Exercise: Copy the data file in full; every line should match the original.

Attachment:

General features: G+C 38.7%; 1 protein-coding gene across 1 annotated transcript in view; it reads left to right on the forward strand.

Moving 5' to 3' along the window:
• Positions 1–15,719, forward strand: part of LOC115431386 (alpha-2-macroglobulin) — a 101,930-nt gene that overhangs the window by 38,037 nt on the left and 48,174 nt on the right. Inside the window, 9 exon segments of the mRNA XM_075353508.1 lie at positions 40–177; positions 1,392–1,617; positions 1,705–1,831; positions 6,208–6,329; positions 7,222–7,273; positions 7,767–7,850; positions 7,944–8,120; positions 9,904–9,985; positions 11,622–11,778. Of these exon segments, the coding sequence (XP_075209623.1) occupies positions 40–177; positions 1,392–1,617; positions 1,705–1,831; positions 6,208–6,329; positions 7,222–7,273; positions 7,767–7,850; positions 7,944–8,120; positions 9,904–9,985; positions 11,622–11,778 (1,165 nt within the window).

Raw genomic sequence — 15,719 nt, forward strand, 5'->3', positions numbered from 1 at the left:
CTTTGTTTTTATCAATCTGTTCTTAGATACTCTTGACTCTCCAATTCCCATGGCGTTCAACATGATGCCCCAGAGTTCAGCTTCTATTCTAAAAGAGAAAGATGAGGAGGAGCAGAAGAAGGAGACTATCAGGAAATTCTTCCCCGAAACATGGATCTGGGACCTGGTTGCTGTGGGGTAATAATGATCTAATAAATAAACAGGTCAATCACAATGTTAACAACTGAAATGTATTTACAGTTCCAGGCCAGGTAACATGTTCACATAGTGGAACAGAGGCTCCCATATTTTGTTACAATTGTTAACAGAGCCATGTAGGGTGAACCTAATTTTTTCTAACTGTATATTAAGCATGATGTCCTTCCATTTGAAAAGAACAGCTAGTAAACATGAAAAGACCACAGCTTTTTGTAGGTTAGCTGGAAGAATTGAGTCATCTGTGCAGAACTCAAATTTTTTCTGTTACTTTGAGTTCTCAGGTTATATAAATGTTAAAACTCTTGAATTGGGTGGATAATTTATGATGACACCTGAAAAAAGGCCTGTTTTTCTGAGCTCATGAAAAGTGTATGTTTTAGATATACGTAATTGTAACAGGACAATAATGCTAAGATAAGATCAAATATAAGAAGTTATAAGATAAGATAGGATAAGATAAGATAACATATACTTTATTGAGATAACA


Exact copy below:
General features: G+C 38.7%; 1 protein-coding gene across 1 annotated transcript in view; it reads left to right on the forward strand.

Moving 5' to 3' along the window:
• Positions 1–15,719, forward strand: part of LOC115431386 (alpha-2-macroglobulin) — a 101,930-nt gene that overhangs the window by 38,037 nt on the left and 48,174 nt on the right. Inside the window, 9 exon segments of the mRNA XM_075353508.1 lie at positions 40–177; positions 1,392–1,617; positions 1,705–1,831; positions 6,208–6,329; positions 7,222–7,273; positions 7,767–7,850; positions 7,944–8,120; positions 9,904–9,985; positions 11,622–11,778. Of these exon segments, the coding sequence (XP_075209623.1) occupies positions 40–177; positions 1,392–1,617; positions 1,705–1,831; positions 6,208–6,329; positions 7,222–7,273; positions 7,767–7,850; positions 7,944–8,120; positions 9,904–9,985; positions 11,622–11,778 (1,165 nt within the window).

Raw genomic sequence — 15,719 nt, forward strand, 5'->3', positions numbered from 1 at the left:
CTTTGTTTTTATCAATCTGTTCTTAGATACTCTTGACTCTCCAATTCCCATGGCGTTCAACATGATGCCCCAGAGTTCAGCTTCTATTCTAAAAGAGAAAGATGAGGAGGAGCAGAAGAAGGAGACTATCAGGAAATTCTTCCCCGAAACATGGATCTGGGACCTGGTTGCTGTGGGGTAATAATGATCTAATAAATAAACAGGTCAATCACAATGTTAACAACTGAAATGTATTTACAGTTCCAGGCCAGGTAACATGTTCACATAGTGGAACAGAGGCTCCCATATTTTGTTACAATTGTTAACAGAGCCATGTAGGGTGAACCTAATTTTTTCTAACTGTATATTAAGCATGATGTCCTTCCATTTGAAAAGAACAGCTAGTAAACATGAAAAGACCACAGCTTTTTGTAGGTTAGCTGGAAGAATTGAGTCATCTGTGCAGAACTCAAATTTTTTCTGTTACTTTGAGTTCTCAGGTTATATAAATGTTAAAACTCTTGAATTGGGTGGATAATTTATGATGACACCTGAAAAAAGGCCTGTTTTTCTGAGCTCATGAAAAGTGTATGTTTTAGATATACGTAATTGTAACAGGACAATAATGCTAAGATAAGATCAAATATAAGAAGTTATAAGATAAGATAGGATAAGATAAGATAACATATACTTTATTGAGATAACA